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Theme/tags: Rants, communication (or lack thereof), short (relatively)

Note: Less than a week after I wrote this musing, the College posted a much more positive note about recycling. You can read my followup musing for more details.

I don’t understand recycling.

Years and years ago, recycling seemed sensible. We’d separate the different kinds of goods (cans, plastic, glass, paper) into different bags and put them out on the curb once a week. I’d see the sanitation professional take each bag and put it into a different section of the truck. On campus, we’d put the different kinds of goods into different bins and I assumed something similar happened.

Then, a few years ago [1] the city [2] of Grinnell decided to go to single stream recycling. The idea of that seems to be that since people aren’t perfect about separating their goods, we might as well not ask them to do so. Instead, people post-process the recycling, sorting out each kind of recycling. That seems to be a good way to ensure that at least some of the recycling will get contaminated. The College adopted the same approach, we led to the Norman bins that I’ve complained about previously.

A few weeks ago, we got a message from the city that they are no longer accepting glass for recycling. Why? Because broken glass is hard to deal with and contaminates other recycling. Duh. But isn’t glass one of those materials that’s really easy to recycle? Wash it. Grind it. Melt it. Form it. Voila! New glass. Oh, I suppose you have to sort it first. But that sort/wash/grind/melt/form doesn’t work as easily if the glass is mixed in with other recycling.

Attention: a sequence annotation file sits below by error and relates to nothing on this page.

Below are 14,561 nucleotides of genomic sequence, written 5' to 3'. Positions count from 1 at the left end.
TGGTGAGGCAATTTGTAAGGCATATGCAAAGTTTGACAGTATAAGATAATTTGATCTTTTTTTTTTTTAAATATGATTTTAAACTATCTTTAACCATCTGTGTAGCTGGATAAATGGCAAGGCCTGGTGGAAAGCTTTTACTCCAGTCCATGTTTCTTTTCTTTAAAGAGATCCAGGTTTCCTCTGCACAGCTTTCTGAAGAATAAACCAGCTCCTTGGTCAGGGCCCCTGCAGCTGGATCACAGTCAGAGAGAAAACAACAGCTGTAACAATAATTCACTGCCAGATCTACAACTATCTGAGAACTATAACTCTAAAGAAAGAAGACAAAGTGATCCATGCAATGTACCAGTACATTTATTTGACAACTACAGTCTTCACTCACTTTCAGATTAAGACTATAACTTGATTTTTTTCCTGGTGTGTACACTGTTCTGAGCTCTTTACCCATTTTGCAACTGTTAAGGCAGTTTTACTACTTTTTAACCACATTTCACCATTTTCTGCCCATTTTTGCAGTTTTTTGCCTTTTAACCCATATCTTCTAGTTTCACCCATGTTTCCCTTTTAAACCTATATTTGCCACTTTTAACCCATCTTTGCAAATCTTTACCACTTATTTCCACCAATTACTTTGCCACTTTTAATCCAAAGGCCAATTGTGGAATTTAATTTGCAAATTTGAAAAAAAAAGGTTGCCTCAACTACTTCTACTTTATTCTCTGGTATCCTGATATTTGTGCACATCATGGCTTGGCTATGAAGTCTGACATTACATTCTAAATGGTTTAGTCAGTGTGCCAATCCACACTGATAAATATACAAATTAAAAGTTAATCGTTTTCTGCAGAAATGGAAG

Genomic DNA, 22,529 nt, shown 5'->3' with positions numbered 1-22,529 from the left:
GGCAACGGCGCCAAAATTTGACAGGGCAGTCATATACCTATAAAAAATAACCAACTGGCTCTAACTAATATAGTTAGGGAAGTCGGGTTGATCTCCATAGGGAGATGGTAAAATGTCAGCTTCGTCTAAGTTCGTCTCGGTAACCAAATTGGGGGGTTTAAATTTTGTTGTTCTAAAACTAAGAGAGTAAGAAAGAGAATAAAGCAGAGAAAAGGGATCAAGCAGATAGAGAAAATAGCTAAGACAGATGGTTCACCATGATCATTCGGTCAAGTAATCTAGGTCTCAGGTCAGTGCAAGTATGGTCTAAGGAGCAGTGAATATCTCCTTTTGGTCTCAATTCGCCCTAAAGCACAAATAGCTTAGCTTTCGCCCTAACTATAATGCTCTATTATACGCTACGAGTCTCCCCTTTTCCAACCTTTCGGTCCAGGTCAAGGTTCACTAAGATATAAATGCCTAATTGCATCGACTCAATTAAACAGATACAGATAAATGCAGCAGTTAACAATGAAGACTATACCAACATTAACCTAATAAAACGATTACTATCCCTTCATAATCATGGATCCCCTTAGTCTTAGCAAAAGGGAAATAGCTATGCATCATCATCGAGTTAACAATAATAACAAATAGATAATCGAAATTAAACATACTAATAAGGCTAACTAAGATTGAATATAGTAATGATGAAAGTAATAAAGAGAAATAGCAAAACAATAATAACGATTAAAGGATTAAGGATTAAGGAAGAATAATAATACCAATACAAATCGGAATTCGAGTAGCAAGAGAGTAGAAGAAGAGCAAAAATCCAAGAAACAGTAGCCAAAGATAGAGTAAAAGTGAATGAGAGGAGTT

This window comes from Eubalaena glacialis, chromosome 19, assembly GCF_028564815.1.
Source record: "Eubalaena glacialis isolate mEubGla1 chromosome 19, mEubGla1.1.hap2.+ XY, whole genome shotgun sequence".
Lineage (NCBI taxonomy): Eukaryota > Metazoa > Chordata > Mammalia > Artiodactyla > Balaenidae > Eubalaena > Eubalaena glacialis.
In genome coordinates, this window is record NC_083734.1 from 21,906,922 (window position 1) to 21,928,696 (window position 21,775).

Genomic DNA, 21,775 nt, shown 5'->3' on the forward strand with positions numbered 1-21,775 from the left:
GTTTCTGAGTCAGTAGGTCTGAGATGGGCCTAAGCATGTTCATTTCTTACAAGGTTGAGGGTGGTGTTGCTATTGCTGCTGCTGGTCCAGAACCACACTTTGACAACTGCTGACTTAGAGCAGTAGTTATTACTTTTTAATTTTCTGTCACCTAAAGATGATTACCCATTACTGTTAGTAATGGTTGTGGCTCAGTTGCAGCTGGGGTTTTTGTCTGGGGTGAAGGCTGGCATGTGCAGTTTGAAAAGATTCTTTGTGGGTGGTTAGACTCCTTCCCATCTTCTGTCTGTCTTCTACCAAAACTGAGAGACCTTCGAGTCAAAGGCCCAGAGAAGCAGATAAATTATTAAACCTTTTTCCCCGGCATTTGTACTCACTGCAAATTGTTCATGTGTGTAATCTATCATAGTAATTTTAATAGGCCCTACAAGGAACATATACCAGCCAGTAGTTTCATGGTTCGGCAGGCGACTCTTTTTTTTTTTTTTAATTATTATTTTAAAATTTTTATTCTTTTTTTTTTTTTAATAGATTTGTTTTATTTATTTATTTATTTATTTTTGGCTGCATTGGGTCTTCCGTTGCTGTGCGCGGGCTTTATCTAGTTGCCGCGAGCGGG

Nonetheless, the city is no longer accepting recycling. I hear from one student who didn’t get the message about glass recycling that the sanitation professionals in town carefully took all of the non-glass from their recycling bin, but left the glass in it. Fascinating, isn’t it?

In contrast, my former home state of Massachusetts bans the disposal of glass in regular garbage. I’d expect that means that people have to recycle glass.

Can’t we do just as well?

When I first heard about the glass recycling issue, I took some notes that led to the musing above. Then we got the Campus Memo about the effect of the city changes on the campus.

The short version sounded great. Changes in City Recycling[.] No changes in collection on campus[.] I thought to myself Cool, I’ll just bring my glass to campus to recycle.

But then a friend told me to read the full article associated with the headline. Here’s what the article [3] says.

The city of Grinnell’s contract for transport and processing of recyclables, including material received from the College, expired at the end of March with no option for renewal. The city is actively seeking a new contract with another recycler. The reduced global demand for recycled raw input has apparently diminished the business viability for many recyclers.